ATLANTA — A team of scientists at Georgia State University’s Language Research Center (LRC) recently received a grant from the National Science Foundation to explore prospective memory — how humans and animals plan and remember things they need to do in the future, a rarely studied area in nonhuman animals.
Senior Research Scientist Michael Beran, Emily D. Klein and Theodore A. Evans, in collaboration with Giles O. Einstein of Furman University, will use the three-year, continuing $400,523 grant to study the comparative foundations of these future-oriented cognitive processes.
Though prospective memory has rarely been studied in nonhuman animals, it is a prominent research area in human cognition.
Beran noted that people spend large amounts of time thinking about things they have experienced in the past and what they might encounter in the future. This can be very helpful in new situations when someone is not sure how to behave.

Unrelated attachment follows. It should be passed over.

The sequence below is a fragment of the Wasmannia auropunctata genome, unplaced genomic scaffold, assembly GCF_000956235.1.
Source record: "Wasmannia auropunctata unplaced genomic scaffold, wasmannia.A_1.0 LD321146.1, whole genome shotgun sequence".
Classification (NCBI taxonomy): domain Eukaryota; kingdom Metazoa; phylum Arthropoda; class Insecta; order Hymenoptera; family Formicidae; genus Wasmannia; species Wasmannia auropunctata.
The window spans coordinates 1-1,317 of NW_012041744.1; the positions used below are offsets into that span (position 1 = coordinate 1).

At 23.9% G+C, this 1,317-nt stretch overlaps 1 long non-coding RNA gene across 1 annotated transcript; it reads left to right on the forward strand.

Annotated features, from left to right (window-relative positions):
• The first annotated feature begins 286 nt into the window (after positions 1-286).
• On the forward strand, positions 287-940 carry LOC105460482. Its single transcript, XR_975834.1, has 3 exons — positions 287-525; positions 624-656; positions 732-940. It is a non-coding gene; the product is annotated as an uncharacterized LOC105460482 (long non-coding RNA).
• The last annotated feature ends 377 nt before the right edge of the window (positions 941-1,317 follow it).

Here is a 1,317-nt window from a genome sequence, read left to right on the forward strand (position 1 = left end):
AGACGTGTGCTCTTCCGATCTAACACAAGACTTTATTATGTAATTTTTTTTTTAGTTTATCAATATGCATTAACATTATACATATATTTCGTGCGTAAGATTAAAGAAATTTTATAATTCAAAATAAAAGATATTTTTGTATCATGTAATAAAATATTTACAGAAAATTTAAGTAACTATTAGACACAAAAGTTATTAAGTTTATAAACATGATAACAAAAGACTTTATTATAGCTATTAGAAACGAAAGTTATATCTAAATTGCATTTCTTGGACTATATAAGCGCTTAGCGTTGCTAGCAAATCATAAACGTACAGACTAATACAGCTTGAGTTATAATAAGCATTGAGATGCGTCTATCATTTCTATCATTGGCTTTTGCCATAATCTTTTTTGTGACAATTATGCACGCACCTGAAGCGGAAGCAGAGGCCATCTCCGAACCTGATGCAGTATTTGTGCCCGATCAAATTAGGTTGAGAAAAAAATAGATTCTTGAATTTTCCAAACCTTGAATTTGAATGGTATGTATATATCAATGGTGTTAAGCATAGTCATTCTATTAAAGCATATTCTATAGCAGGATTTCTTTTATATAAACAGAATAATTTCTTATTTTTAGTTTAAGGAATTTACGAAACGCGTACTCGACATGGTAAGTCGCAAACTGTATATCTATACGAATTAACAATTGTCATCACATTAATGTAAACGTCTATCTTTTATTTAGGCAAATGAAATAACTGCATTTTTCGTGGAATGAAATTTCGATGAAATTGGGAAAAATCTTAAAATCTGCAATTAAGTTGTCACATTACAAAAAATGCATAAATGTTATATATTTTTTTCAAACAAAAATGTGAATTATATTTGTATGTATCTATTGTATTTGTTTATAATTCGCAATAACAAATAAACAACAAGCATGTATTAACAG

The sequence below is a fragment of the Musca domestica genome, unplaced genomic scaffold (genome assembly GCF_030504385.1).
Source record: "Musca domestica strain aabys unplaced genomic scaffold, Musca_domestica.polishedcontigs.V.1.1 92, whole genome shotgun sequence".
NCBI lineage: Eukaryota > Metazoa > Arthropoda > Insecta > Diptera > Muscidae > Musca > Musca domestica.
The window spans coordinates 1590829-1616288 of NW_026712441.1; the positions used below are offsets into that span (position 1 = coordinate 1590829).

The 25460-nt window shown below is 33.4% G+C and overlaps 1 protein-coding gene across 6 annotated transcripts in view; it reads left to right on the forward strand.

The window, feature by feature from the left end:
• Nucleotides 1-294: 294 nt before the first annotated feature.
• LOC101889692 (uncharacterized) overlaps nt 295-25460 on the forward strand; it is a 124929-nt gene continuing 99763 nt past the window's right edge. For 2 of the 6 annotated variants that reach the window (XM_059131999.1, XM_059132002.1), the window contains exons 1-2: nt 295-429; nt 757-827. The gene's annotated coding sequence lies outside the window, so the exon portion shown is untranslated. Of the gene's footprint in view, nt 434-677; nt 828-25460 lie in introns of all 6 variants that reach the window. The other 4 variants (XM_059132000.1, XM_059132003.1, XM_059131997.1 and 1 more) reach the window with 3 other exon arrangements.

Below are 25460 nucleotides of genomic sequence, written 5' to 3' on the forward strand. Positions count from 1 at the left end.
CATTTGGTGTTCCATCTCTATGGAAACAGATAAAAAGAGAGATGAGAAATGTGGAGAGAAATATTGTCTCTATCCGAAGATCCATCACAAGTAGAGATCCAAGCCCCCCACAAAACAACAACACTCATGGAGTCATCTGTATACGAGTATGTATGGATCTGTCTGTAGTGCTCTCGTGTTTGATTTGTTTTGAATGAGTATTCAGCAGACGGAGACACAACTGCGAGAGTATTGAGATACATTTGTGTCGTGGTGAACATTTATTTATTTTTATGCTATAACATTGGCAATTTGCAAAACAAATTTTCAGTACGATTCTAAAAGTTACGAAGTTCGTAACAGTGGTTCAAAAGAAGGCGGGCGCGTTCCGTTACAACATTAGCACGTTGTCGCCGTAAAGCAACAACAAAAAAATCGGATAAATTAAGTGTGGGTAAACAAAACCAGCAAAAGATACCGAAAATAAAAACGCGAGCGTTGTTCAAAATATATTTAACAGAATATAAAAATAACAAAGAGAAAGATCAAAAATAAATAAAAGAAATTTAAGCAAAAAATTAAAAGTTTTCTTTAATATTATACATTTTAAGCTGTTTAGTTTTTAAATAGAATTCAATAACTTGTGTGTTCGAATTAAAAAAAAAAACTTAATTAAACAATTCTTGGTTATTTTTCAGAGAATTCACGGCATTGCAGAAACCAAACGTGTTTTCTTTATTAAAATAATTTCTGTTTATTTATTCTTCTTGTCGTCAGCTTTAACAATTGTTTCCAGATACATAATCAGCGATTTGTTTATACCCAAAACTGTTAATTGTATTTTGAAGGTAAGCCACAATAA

“Planning for the future, and remembering to carry out those plans, helps people prepare for things that are not immediately important but could be important hours, days, or even years from now,” Beran said. “Although this ability has long been reserved for humans, it may also be that animals show capacities for future-oriented thought.”
In fact, it has been argued that animals are “stuck in time,” and they cannot think about past events or future scenarios because their behavior is affected only by their current needs and surroundings, such as hunger or nearby predators.
If the LRC scientists find this to be true, this would indicate that future-oriented thought is a unique aspect of human behavior. However, Beran and colleagues expect the animals to show some capacity for planning and prospective memory, and such evidence will provide a better understanding of the evolutionary foundations of human memory and behavior.
The LRC is one of six research centers in the Department of Psychology, College of Arts and Sciences, Georgia State University.